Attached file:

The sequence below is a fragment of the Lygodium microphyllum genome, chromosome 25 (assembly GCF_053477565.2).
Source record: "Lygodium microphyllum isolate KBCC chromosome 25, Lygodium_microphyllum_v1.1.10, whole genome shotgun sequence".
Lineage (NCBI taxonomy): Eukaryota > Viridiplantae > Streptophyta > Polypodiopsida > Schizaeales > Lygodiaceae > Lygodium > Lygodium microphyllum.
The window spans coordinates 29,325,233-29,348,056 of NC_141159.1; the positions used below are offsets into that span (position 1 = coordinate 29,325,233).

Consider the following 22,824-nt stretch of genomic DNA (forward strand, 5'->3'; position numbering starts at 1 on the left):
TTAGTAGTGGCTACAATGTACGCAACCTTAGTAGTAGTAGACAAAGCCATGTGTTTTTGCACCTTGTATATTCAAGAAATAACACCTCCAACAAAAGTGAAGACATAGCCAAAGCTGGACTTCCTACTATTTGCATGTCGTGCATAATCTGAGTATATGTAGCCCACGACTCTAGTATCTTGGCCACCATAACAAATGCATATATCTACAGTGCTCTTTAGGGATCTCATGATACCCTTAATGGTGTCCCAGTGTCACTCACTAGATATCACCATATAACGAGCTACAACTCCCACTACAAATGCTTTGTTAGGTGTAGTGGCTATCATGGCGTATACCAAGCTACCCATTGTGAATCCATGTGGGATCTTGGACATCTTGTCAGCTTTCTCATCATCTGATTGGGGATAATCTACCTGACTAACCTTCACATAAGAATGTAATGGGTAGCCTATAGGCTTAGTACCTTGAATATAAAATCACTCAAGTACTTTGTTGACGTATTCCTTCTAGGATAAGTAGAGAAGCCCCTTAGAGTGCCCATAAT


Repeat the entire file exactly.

The sequence below is a fragment of the Lygodium microphyllum genome, chromosome 25 (assembly GCF_053477565.2).
Source record: "Lygodium microphyllum isolate KBCC chromosome 25, Lygodium_microphyllum_v1.1.10, whole genome shotgun sequence".
Lineage (NCBI taxonomy): Eukaryota > Viridiplantae > Streptophyta > Polypodiopsida > Schizaeales > Lygodiaceae > Lygodium > Lygodium microphyllum.
The window spans coordinates 29,325,233-29,348,056 of NC_141159.1; the positions used below are offsets into that span (position 1 = coordinate 29,325,233).

Consider the following 22,824-nt stretch of genomic DNA (forward strand, 5'->3'; position numbering starts at 1 on the left):
TTAGTAGTGGCTACAATGTACGCAACCTTAGTAGTAGTAGACAAAGCCATGTGTTTTTGCACCTTGTATATTCAAGAAATAACACCTCCAACAAAAGTGAAGACATAGCCAAAGCTGGACTTCCTACTATTTGCATGTCGTGCATAATCTGAGTATATGTAGCCCACGACTCTAGTATCTTGGCCACCATAACAAATGCATATATCTACAGTGCTCTTTAGGGATCTCATGATACCCTTAATGGTGTCCCAGTGTCACTCACTAGATATCACCATATAACGAGCTACAACTCCCACTACAAATGCTTTGTTAGGTGTAGTGGCTATCATGGCGTATACCAAGCTACCCATTGTGAATCCATGTGGGATCTTGGACATCTTGTCAGCTTTCTCATCATCTGATTGGGGATAATCTACCTGACTAACCTTCACATAAGAATGTAATGGGTAGCCTATAGGCTTAGTACCTTGAATATAAAATCACTCAAGTACTTTGTTGACGTATTCCTTCTAGGATAAGTAGAGAAGCCCCTTAGAGTGCCCATAAT